Material is probably the most important thing to consider when purchasing a new dog ramp or set of dog stairs. The base material will determine how long your stairs last and how well your pet's weight will be supported. Surface materials can help your pet go up or down but are also important to consider for maximizing your dog's comfort. Let's take a quick look at the best materials for your dog steps or ramp in our first expert tip.
Ideally, the frame or base material for your dog stairs should be made of something both lightweight and strong, so you'll have an easy time moving it around without compromising the safety of your pet. High-density foam fits both of these criteria, being the lightest weight base material for pet stairs while being able to bear the weight of pets up to 50 lbs. Of course, weight-bearing capacity is model specific and should always be verified prior to purchase.
While high-density foam is great for weight-bearing, it is not very scratch, bite or bump resistant. Dog stairs made from this material can wear down quickly, which can lead to rocking or collapsing stairs that risk your dog's health. Rocking stairs can be especially dangerous for elderly dogs who are having issues with stability, so be sure to replace your foam dog stairs regularly.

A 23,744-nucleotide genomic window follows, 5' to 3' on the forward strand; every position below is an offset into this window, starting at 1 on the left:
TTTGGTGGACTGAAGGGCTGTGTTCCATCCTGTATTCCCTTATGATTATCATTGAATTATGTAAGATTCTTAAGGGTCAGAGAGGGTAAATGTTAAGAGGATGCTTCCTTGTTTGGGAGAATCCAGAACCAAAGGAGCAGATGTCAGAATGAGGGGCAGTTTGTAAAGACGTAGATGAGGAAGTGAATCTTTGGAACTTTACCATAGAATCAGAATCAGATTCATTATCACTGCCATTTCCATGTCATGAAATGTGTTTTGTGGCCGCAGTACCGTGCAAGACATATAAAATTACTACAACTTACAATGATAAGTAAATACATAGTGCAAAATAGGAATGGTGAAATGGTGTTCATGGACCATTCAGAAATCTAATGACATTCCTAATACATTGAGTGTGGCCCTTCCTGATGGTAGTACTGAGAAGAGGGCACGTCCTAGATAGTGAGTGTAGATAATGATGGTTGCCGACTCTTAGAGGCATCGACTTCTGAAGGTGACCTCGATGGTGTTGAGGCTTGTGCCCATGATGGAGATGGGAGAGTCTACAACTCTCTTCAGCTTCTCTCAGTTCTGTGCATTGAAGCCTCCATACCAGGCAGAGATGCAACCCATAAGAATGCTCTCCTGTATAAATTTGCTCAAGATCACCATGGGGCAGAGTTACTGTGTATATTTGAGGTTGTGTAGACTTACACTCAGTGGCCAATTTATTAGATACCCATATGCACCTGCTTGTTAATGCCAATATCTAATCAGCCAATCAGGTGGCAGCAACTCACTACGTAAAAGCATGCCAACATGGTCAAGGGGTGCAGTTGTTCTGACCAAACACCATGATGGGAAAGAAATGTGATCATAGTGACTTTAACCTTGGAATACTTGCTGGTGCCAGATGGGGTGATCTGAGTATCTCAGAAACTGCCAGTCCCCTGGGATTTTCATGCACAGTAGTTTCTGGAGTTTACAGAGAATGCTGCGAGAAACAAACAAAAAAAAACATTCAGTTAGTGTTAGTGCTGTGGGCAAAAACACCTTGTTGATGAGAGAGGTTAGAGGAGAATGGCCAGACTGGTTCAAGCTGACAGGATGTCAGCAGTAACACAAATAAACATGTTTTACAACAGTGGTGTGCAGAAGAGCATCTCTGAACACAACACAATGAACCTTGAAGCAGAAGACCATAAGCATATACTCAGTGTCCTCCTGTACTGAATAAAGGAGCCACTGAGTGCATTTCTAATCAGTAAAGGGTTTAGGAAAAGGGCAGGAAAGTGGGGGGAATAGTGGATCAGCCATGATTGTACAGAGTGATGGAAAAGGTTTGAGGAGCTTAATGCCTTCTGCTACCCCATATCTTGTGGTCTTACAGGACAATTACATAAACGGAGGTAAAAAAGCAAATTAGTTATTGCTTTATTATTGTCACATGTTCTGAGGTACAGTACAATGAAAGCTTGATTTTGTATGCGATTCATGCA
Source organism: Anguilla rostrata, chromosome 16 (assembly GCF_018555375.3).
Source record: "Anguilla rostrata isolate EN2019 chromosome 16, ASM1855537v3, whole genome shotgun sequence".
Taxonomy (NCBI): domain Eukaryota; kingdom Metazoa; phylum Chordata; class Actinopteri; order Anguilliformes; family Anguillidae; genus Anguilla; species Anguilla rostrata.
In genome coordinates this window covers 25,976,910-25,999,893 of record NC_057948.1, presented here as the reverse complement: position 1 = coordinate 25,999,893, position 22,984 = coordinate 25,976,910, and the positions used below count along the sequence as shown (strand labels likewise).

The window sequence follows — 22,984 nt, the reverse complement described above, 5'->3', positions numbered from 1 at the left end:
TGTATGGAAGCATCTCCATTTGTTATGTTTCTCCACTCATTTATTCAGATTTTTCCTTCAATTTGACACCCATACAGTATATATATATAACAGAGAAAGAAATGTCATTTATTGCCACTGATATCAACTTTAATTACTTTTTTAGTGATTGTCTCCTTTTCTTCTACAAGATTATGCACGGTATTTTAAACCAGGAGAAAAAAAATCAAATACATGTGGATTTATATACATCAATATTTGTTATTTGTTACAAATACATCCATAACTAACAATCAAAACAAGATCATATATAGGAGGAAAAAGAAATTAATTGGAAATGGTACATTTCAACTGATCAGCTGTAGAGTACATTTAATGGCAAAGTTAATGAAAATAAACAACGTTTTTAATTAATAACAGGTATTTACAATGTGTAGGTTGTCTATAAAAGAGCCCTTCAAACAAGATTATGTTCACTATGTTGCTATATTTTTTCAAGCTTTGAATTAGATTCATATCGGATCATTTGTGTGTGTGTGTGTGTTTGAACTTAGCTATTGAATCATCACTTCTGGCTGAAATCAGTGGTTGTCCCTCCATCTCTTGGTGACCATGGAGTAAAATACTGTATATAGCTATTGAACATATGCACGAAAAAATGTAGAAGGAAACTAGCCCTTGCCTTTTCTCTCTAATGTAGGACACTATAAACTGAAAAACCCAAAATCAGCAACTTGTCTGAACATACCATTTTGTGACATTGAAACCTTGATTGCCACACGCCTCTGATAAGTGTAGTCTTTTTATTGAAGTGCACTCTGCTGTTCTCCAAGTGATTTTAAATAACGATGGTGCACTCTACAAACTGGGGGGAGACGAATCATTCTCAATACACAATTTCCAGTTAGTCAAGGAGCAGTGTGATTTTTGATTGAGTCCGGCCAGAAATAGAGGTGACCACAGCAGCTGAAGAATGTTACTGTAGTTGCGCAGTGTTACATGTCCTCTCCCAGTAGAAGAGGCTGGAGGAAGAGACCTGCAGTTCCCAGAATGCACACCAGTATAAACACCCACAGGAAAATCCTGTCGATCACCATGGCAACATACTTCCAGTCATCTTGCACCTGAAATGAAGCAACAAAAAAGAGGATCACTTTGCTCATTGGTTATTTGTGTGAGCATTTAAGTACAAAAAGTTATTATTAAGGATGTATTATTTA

Wooden dog stairs have far more longevity than their foam counterparts, but can still fall victim to biting, scratching and water damage. If the finish on your wooden dog stairs becomes compromised, you run the risk of excess humidity encouraging rot, which can destabilize your stairs and lead to falls.
Despite their shortcomings, wooden dog stairs can be phenomenal choices for your décor. While most of them are made from manufactured wood, they often come finished in hardwood veneers that match well, with beige furniture or wooden flooring.
Microsuede and carpet
As far as surface material goes, microsuede or carpet work incredibly well for both pet ramps and pet stairs. Of the two materials, microsuede is softer, making it the more suitable material for pets with paws that become irritated. Unfortunately, however, microsuede is a bit harder to maintain than carpet precisely because it is softer.
Sheets of microsuede are normally very thin, so mud, dirt, fur and droppings all tend to be very visible, which means you'll need to be cleaning your microsuede surface material relatively often. While microsuede is machine washable, it can become frayed when washed often.
What carpet material lacks in comfort, it makes up for in durability. Because carpet material is significantly thicker than microsuede, you can count on it to retain its integrity through washing. It also holds up against scratching and biting far better than microsuede does, which makes it the ideal choice for particularly energetic dogs.